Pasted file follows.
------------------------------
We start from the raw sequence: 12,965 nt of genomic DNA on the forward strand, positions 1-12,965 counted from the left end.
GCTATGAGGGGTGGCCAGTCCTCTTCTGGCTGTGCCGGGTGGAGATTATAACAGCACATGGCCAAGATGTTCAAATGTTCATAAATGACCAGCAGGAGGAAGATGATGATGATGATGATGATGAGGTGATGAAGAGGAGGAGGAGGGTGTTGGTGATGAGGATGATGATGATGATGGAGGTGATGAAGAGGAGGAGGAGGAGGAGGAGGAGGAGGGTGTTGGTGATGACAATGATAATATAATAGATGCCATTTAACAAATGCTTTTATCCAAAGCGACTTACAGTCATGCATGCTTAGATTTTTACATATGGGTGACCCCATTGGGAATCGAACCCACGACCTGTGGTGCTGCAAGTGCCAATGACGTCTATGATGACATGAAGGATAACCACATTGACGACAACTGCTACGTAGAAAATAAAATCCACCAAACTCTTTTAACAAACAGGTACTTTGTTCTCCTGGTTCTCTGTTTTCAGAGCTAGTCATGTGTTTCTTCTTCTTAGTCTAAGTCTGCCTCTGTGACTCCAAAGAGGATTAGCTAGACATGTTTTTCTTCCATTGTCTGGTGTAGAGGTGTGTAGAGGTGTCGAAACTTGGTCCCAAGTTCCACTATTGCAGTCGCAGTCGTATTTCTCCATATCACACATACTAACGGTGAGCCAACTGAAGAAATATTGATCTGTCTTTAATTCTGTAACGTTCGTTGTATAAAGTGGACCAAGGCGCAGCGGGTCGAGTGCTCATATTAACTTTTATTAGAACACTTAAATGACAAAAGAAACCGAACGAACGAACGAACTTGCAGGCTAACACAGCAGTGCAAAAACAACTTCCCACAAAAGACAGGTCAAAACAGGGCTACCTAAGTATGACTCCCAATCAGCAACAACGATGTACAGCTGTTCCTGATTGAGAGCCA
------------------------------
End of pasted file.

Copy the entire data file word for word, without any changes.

We start from the raw sequence: 12,965 nt of genomic DNA on the forward strand, positions 1-12,965 counted from the left end.
GCTATGAGGGGTGGCCAGTCCTCTTCTGGCTGTGCCGGGTGGAGATTATAACAGCACATGGCCAAGATGTTCAAATGTTCATAAATGACCAGCAGGAGGAAGATGATGATGATGATGATGATGAGGTGATGAAGAGGAGGAGGAGGGTGTTGGTGATGAGGATGATGATGATGATGGAGGTGATGAAGAGGAGGAGGAGGAGGAGGAGGAGGAGGGTGTTGGTGATGACAATGATAATATAATAGATGCCATTTAACAAATGCTTTTATCCAAAGCGACTTACAGTCATGCATGCTTAGATTTTTACATATGGGTGACCCCATTGGGAATCGAACCCACGACCTGTGGTGCTGCAAGTGCCAATGACGTCTATGATGACATGAAGGATAACCACATTGACGACAACTGCTACGTAGAAAATAAAATCCACCAAACTCTTTTAACAAACAGGTACTTTGTTCTCCTGGTTCTCTGTTTTCAGAGCTAGTCATGTGTTTCTTCTTCTTAGTCTAAGTCTGCCTCTGTGACTCCAAAGAGGATTAGCTAGACATGTTTTTCTTCCATTGTCTGGTGTAGAGGTGTGTAGAGGTGTCGAAACTTGGTCCCAAGTTCCACTATTGCAGTCGCAGTCGTATTTCTCCATATCACACATACTAACGGTGAGCCAACTGAAGAAATATTGATCTGTCTTTAATTCTGTAACGTTCGTTGTATAAAGTGGACCAAGGCGCAGCGGGTCGAGTGCTCATATTAACTTTTATTAGAACACTTAAATGACAAAAGAAACCGAACGAACGAACGAACTTGCAGGCTAACACAGCAGTGCAAAAACAACTTCCCACAAAAGACAGGTCAAAACAGGGCTACCTAAGTATGACTCCCAATCAGCAACAACGATGTACAGCTGTTCCTGATTGAGAGCCA